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How's this for a hatchet job?
John Carter is one of those films that is so stultifying, so oppressive and so mysteriously and interminably long that I felt as if someone had dragged me into the kitchen of my local Greggs, and was baking my head into the centre of a colossal cube of white bread. As the film went on, the loaf around my skull grew to the size of a basketball, and then a coffee table, and then an Audi. The boring and badly acted sci-fi mashup continued inexorably, and the bready blandness pressed into my nostrils, eardrums, eye sockets and mouth. I wanted to cry for help, but in bread no one can hear you scream. Finally, I clawed the doughy, gooey, tasteless mass desperately away from my mouth and screeched: "Jesus, I'm watching a pointless film about a 1860s American civil war action hero on Mars, which the inhabitants apparently call Barsoom. I can't breathe."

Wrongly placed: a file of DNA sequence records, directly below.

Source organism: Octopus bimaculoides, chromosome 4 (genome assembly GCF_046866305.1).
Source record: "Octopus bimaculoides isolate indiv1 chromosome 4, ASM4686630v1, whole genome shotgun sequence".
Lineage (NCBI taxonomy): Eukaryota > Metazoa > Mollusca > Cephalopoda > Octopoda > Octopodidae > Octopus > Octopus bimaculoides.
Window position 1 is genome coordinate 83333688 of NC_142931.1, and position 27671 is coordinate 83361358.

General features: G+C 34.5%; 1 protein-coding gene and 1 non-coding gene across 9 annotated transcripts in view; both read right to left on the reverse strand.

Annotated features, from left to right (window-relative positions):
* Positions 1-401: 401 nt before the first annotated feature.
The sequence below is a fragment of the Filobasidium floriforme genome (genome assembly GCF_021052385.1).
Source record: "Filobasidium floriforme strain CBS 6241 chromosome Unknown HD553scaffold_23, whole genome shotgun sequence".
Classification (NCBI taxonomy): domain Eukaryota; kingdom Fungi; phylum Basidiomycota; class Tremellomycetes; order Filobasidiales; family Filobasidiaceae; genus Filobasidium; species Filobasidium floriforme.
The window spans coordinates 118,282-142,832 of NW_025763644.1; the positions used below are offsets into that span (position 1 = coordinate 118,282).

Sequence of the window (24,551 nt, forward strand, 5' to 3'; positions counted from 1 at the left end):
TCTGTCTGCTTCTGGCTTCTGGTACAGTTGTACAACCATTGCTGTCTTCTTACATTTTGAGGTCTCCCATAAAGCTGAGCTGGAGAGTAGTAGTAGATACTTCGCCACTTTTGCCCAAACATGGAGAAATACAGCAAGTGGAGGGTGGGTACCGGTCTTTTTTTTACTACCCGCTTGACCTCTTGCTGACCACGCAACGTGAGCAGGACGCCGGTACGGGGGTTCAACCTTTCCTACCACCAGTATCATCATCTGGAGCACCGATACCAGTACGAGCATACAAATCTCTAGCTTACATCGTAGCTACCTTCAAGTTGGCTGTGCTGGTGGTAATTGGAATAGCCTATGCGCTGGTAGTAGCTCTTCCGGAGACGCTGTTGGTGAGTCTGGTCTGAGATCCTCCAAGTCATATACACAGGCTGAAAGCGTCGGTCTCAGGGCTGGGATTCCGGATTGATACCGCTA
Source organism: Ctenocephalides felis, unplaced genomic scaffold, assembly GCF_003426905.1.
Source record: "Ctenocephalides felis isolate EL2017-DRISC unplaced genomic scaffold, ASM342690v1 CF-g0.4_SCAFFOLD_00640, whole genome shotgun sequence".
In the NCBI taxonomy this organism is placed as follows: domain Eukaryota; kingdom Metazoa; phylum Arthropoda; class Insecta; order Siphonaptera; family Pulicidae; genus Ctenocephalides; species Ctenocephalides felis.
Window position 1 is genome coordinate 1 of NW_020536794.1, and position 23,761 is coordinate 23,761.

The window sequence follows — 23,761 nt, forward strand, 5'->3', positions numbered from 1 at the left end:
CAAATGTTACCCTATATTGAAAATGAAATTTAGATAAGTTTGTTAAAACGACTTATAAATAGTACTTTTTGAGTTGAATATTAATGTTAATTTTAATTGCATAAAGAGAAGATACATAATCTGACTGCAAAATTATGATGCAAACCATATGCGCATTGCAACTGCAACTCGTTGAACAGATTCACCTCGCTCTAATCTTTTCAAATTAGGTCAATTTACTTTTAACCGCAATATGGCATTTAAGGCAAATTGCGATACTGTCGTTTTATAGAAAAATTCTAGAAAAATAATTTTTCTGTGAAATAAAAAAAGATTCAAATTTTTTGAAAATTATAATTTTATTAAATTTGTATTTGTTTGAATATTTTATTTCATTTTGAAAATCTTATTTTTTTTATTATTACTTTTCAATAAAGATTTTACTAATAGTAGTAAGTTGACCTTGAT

That was Peter Bradshaw of the Guardian. It's fair to say he wasn't taken with the movie.
His counterpart on the Times, Kate Muir, takes even less time to dismiss a newly-released gangster flick:
You just want to shove Hard Boiled Sweets "dahn the khazi" and flush - and that's exactly what happens to the head of Cockney gangster Jimmy. Hackneyed and crass, this so-called thriller has each gangster, pimp or prostitute represented by a different boiled sweet. So Jimmy is 'The Mint Imperial: the king of mints even though it looks like a mothball'. The script was also written in two minutes on a sweetie packet.
Paper Monitor enjoys a vituperative one-star review as much as the next office worker approaching the end of a busy week.
But sometimes wry condescension is more satisfying than bile.
David Edwards of the Daily Mirror's review of a remake of Sam Peckinpah's Straw Dogs concludes consolingly: "Rather than spinning wildly in his grave, Peckinpah is probably merely rotating."